Ep. 70: Trump and the Philosophy of Climate Denial
If you’d like to be reminded how President Trump feels about climate change, you need look no further than the United Nations Climate Action Summit in New York this week. That’s where the world’s leaders met to reaffirm their commitments to the Paris Climate agreement and to cutting global emissions.
Trump popped in for all of 14 minutes and barely said a word.
Greta Thurnberg, on the other hand, brought the world to its knees with her speech, calling out world leaders for their inaction. The 16-year-old Swedish activist recently said that she doesn’t think she can convince Trump or other climate change doubters that global warming is real. But she hopes they will take briefings from “actual scientists and experts in this area.”
He has called climate change a hoax (more than once) and a concept created by the Chinese. He’s certainly made it clear he’s not a believer.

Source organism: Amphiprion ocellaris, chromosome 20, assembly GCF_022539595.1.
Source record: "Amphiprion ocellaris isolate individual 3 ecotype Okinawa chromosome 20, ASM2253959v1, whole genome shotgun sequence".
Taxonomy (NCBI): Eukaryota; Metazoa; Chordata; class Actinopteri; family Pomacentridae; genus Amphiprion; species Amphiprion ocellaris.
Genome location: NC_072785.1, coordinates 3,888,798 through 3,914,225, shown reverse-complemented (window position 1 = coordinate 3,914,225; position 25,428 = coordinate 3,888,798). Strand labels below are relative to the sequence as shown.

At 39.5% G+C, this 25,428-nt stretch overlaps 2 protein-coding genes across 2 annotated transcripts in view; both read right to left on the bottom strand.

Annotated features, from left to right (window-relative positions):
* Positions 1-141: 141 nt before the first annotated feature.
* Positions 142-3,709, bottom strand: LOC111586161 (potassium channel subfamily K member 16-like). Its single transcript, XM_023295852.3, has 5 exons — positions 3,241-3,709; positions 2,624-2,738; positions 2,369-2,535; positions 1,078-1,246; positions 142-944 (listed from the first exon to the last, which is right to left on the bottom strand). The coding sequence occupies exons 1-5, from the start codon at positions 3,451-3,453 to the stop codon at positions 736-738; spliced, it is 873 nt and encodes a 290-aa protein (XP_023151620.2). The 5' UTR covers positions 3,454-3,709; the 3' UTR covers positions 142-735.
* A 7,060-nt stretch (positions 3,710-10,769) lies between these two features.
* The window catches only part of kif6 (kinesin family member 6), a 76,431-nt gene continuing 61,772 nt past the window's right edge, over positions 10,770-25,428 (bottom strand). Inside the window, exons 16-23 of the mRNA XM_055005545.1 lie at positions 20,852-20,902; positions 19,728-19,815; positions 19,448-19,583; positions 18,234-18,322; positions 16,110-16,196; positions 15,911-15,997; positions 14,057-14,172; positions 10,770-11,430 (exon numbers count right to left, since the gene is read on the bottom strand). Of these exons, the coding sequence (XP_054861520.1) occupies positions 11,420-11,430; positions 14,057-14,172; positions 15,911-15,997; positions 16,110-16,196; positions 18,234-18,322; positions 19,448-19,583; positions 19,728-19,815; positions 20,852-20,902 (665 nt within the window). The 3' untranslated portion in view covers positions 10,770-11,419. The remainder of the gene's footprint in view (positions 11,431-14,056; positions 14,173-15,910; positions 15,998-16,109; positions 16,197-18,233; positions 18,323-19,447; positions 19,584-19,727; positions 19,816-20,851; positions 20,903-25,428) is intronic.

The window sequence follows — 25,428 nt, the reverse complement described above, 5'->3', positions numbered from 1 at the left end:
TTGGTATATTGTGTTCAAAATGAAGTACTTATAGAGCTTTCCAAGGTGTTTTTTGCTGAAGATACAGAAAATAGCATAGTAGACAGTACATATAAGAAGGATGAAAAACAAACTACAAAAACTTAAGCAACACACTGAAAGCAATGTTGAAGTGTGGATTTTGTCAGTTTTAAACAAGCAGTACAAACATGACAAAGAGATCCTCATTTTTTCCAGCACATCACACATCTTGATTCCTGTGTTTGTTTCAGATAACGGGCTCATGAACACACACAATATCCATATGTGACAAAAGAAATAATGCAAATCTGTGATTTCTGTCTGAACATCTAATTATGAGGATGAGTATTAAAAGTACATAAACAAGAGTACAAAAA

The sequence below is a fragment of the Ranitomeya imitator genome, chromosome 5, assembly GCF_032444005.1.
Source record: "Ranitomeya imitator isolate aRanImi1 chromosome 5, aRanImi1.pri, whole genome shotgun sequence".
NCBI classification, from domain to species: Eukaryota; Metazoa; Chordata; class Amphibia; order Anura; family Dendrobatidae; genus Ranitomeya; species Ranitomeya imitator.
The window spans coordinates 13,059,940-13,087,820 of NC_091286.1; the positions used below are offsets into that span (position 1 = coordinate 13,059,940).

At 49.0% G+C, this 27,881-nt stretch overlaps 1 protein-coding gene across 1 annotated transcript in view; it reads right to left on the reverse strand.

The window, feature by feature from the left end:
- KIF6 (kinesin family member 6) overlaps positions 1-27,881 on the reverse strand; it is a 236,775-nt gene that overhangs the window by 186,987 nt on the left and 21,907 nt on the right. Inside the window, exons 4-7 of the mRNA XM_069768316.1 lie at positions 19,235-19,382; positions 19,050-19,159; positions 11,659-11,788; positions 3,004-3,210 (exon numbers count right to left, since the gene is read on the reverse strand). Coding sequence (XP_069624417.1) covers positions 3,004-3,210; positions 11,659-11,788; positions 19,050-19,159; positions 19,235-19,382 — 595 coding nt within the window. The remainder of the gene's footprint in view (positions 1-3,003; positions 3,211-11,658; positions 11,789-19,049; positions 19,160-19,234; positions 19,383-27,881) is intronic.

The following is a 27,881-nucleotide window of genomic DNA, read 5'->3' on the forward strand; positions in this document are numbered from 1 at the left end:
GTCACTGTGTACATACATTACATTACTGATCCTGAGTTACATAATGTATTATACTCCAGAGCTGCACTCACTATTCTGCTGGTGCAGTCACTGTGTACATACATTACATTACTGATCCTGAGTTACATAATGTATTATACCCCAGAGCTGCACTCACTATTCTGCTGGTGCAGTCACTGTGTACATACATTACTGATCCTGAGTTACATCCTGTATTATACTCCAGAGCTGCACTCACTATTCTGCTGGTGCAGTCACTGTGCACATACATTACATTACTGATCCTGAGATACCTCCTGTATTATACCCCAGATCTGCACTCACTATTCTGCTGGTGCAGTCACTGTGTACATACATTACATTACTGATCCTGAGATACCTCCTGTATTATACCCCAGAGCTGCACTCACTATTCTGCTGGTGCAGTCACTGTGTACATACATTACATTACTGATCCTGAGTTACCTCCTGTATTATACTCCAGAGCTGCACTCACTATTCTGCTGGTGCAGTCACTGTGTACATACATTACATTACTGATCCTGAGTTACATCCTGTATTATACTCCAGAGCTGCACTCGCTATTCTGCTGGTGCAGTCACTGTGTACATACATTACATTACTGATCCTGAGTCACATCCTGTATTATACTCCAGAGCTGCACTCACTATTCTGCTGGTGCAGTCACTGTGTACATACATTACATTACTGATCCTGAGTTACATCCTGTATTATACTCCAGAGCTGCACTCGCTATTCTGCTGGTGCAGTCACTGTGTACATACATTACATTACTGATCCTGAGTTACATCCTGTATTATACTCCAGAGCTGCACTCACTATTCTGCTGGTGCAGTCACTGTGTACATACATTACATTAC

Trump is an outlier here. Most people around the world do think climate change is real and accept the idea that humans are at least partly responsible. But a survey of 28 countries released this month, found that the United States has the highest proportion of climate deniers: 15% of Americans hold views that contradict the overwhelming scientific consensus on climate change.
So how do you change the minds of climate deniers and people who doubt the scientific process in general?
For this episode, we turn to a philosopher of science who has some ideas.
Lee McIntyre is a Research Fellow at the Center for Philosophy and History of Science at Boston University and a Lecturer in Ethics at Harvard Extension School. He has written books about defending science and fighting back against “alternative facts.”
Now, McIntyre is out on the road talking to flat earth theorists and people who don’t accept current climate science.